While visiting an aquarium in Havana, Fidel Castro took the opportunity to warn the world that the widening rift between Iran, Israel, and the United States could lead to nuclear war.
This after he appeared in the Cuban Parliament to riff on the same theme. His remarks on that occasion took aim at President Obama.
Not surprisingly, Castro blames the United States as the principal cause of the nuclear troubles, as well as the impending apocalypse.
In case anyone is interested, a website exists that predicts nuclear devastation by city or zip code.
According to ApocaLuck.com, San Diego will be “Devastated” in the event of nuclear war. The site predicts an overall damage rating of 8 on a 10 point scale. More specifically, ApocaLuck predicts that San Diego will be “Blasted,” “Charred,” and “Glowing Brightly.”
Apocalyptic trivia aside, Castro’s remarks do highlight an issue that has faded to the background as Americans continue to endure economic hardship and politicians charge full tilt at the windmill of election year politics.
Jeffrey Goldberg of The Atlantic took on the topic, providing a critical analysis of the major players’ strategic interests and options. The options don’t look good. And they haven’t for quite some time. The most likely option—an Israeli air strike—has some serious drawbacks.
Not much has changed about the debate on Iran. The Iranian Green Movement, which momentarily brightened TV screens and kindled hope throughout the world, has yet to prove a game changer. Threats of sanctions didn’t work any magic, and the imposition of them might not either.
The Obama administration has said little of substance lately on the matter of its plans to deal with Iran, only repeatedly stating that all options are on the table. Big deal. That hasn’t gotten any president very far yet.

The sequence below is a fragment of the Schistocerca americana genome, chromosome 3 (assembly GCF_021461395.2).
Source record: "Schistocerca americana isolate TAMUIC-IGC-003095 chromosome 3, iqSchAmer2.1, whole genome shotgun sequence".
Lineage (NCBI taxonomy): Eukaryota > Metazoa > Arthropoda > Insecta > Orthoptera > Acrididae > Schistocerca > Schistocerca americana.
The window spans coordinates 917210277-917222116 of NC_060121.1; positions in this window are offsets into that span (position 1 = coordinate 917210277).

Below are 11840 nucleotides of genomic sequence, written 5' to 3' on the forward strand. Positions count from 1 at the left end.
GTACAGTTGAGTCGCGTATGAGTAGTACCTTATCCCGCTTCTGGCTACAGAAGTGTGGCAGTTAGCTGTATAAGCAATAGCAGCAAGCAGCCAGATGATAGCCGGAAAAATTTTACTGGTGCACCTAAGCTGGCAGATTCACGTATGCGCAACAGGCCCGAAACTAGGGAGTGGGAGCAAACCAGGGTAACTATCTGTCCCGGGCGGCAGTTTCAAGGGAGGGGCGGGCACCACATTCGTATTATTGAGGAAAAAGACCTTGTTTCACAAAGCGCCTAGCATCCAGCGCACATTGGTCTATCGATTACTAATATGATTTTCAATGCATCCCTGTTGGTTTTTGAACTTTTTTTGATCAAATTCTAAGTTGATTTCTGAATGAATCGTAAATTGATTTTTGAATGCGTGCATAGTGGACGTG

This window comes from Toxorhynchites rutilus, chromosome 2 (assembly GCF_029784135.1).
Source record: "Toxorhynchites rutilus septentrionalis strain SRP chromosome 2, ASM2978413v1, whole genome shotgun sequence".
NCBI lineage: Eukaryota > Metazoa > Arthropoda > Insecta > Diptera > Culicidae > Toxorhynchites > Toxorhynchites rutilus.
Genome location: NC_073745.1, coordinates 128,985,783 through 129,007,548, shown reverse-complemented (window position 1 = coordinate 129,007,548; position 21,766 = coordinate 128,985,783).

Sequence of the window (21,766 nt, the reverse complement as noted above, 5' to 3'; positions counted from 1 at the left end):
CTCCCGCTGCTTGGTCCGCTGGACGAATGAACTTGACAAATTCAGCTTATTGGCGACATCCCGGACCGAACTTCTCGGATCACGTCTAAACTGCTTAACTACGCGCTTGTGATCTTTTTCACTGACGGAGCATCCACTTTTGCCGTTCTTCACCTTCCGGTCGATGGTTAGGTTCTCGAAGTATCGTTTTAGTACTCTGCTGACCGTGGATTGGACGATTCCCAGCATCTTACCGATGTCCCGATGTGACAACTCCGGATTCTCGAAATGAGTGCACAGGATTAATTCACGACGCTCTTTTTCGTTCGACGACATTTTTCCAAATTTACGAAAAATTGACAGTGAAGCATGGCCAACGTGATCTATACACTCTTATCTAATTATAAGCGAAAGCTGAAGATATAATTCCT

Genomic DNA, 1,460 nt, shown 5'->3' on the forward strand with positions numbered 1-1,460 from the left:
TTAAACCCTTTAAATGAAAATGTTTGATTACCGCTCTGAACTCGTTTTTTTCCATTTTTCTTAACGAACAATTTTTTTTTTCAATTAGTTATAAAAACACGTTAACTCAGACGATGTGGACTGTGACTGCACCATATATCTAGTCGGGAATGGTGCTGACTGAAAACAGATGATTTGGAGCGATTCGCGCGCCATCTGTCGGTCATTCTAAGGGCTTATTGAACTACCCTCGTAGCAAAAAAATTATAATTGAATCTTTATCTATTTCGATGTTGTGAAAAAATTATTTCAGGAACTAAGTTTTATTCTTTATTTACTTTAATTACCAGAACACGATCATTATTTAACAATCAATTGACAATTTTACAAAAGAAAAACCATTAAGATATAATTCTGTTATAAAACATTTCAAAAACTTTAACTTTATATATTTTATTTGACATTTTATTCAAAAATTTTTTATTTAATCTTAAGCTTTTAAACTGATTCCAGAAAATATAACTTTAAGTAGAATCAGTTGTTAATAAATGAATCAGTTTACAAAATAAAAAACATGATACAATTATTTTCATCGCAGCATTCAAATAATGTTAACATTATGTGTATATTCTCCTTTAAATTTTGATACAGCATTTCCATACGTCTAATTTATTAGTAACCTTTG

If President Obama and his Secretary of State are serious about their counter-proliferation agenda, as there is every indication they are, they need a better plan now.
About the Goldberg article, Fred Kaplan writes: “Obama may soon be facing a defining moment, similar to John F. Kennedy’s with the Cuban Missile Crisis but more complex, in that Kennedy had just Nikita Khrushchev to deal with, while Obama would have not only the (much more unpredictable) Iranians but also the Israelis and a slew of regional players to confront, accommodate, bargain with, or who knows what.”
Kaplan also points out that unlike Kennedy in October 1962, Obama won’t have “the luxury of 13 days to hammer out a solution.”
If President Obama wants to avoid holing his team up in the White House to deal with the aftermath of an international catastrophe that could set the Middle East further ablaze than it already is, the time for a creative solutions has definitely come. We all should pray it hasn’t yet gone.
Castro is still a crackpot, but sometimes even crackpots can serve a purpose. In this case, he’s drawn attention, with typical pomposity, to a gaping flaw in this administration’s foreign policy.